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 Post subject: Linux Format - February Issue: Death of the (Linux) Desktop?
PostPosted: Sat Jan 05, 2013 2:28 am 
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Joined: Wed Sep 19, 2012 4:30 pm
Posts: 137
Location: suffolk, uk
Thought this might interest someone.

dmk


From: Linux Format of February 2013
Author: Mayank Sharma

The death of the desktop?
#########################
A major desktop architect is predicting the end of the Linux desktop. MayankSharma wonders if it's time to give up.

After a decade of looking for the "year
of the Linux desktop" many Linux
columnists have given up. Some say it
isn't coming, while others claim that Linux
has simply failed on the desktop. If we responded
to everyone who has ever criticised the Linux
desktop, we wouldn't get any work done.

But Miguel de Icaza isn't just anybody. He's
well respected in the open source community
as the founding developer of one of the two
main Linux desktop environments, the Gnome
desktop. To our utter amazement, even he now
thinks the Linux desktop is dead!

In a recent post on his personal blog, Icaza
shares his reasons why Linux couldn't pitch
itself as a viable consumer desktop operating
system. His comments are a follow-up to
a Wired article that claimed that Apple OS X
has far outpaced the Linux desktop.

In the post, titled "What killed the Linux
desktop?" Icaza, from his experience with
Gnome, collates the various reasons for the
Linux desktop's dire predicament. The crux of
his argument is that in their bid for technical
excellence, the Gnome developers tweaked the
software interfaces so often that it became
a nightmare for third-party developers
to support.

But what started off as a moment of
introspection turned ugly when Icaza blamed
the all-father Linus Torvalds for inadvertently
misleading the larger Linux development
community: "Linus, despite being a low-level
kernel guy, set the tone for our community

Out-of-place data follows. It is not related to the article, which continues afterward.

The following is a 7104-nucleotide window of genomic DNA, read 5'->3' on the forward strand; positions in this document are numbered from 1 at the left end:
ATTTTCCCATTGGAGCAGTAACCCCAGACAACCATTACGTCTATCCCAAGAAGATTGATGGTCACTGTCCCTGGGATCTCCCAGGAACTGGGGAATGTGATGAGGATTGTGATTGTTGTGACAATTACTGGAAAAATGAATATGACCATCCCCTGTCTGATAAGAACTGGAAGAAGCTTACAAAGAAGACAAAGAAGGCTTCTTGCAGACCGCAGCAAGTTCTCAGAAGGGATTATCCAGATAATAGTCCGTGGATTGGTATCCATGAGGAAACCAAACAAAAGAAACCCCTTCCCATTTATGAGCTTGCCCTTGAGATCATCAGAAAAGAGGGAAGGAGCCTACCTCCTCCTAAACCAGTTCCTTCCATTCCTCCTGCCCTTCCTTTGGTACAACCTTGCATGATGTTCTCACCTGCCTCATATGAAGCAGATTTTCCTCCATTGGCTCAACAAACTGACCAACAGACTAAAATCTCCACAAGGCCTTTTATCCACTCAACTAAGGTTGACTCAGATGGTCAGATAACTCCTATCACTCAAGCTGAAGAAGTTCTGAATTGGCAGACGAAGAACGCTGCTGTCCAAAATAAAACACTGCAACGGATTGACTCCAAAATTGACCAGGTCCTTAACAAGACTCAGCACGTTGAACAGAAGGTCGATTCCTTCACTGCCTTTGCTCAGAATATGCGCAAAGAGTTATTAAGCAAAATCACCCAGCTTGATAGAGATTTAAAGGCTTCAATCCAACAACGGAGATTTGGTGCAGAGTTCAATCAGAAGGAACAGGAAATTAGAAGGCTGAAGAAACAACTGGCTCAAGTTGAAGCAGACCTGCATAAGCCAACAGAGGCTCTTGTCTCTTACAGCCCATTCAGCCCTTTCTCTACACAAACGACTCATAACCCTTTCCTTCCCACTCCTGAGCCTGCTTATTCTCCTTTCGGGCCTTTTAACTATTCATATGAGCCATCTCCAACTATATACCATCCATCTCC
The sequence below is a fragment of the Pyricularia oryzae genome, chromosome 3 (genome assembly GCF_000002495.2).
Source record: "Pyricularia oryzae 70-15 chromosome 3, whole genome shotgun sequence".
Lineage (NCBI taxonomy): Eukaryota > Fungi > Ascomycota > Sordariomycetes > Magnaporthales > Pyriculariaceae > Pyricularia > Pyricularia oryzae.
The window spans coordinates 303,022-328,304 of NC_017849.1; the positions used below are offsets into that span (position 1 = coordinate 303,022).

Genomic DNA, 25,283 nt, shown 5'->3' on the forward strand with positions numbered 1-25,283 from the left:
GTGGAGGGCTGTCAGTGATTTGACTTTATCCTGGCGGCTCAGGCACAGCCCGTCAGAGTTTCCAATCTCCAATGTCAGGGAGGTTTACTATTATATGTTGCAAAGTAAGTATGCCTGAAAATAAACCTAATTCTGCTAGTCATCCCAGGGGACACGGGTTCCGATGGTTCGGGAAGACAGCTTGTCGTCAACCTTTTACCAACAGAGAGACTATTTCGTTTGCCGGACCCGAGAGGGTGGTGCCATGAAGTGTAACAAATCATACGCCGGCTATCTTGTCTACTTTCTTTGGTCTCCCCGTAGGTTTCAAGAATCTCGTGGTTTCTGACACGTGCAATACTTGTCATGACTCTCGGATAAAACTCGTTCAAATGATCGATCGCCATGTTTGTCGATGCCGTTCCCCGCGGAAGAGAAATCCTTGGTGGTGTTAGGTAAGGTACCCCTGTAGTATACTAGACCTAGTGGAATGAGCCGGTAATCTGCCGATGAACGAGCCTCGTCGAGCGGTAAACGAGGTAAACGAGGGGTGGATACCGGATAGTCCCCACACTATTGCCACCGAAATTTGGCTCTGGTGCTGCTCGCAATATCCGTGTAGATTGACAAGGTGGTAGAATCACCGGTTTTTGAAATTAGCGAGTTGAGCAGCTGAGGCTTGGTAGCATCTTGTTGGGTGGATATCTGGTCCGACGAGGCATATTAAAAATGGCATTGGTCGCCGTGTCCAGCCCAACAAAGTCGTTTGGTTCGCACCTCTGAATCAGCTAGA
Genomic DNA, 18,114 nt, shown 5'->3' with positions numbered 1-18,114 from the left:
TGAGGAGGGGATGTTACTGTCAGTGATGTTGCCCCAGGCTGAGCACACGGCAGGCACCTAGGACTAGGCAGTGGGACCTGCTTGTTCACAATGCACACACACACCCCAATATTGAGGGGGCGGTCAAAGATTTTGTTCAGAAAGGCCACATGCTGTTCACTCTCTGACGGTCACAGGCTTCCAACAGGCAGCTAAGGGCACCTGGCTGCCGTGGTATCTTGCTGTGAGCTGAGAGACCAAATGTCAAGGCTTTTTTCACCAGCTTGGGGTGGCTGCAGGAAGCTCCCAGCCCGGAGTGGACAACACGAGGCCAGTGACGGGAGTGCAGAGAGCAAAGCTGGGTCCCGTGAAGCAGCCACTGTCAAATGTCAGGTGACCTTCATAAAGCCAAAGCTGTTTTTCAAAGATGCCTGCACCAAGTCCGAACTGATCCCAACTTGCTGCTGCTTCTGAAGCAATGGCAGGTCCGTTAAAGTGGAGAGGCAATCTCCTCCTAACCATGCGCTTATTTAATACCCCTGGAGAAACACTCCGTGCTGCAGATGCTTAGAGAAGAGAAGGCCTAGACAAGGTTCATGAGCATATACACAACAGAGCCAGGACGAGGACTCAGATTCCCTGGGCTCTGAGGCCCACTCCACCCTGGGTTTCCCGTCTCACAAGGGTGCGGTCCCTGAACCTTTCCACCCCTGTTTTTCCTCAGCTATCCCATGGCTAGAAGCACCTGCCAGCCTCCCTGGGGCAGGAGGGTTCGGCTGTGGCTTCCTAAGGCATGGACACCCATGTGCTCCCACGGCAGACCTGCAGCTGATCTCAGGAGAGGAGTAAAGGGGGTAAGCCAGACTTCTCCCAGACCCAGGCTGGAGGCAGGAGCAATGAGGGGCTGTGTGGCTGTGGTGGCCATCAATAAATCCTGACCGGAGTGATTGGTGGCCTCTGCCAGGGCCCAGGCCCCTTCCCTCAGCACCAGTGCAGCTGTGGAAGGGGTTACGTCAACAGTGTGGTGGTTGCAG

years ago, when he dismissed binary
compatibility for device drivers. The kernel
people might have some valid reasons for it,
and might have forced the industry to play by
their rules, but the desktop people did not
have the power that the kernel people did. But
we did keep the attitude."

He argues that "the problem with Linux on
the desktop is rooted in the developer culture
that was created around it."

Icaza then writes about how this attitude
affected their development efforts. He explains
that in their bid to eliminate poorly
implemented features, the Gnome developers
mercilessly deprecated APIs for better ones:
"We removed functionality because that
approach is broken,' for degrees of broken from
it is a security hole' all the way to it does not
conform to the new style we are using.'"

This attribution' obviously didn't go down
well with Torvalds, who dismisses Icaza's claim
that he set the attitude which causes problems
on the desktop.

In a Google+ thread discussing the post,
Torvalds reflects on his own development style
for the Linux kernel by pointing out that "one of
the core kernel rules has always been that we
never, ever break any external interfaces.

That rule has been there since day one,
although it's gotten much more explicit only in
the last few years. The fact that we break
internal interfaces that are not visible to
userland is totally irrelevant, and a total
red herring."

One of his top lieutenants, Theodore Ts'o,
also affirms Torvalds' stance, saying that the
desktop developers have only paid attention to
the kernel developers' attitude towards "internal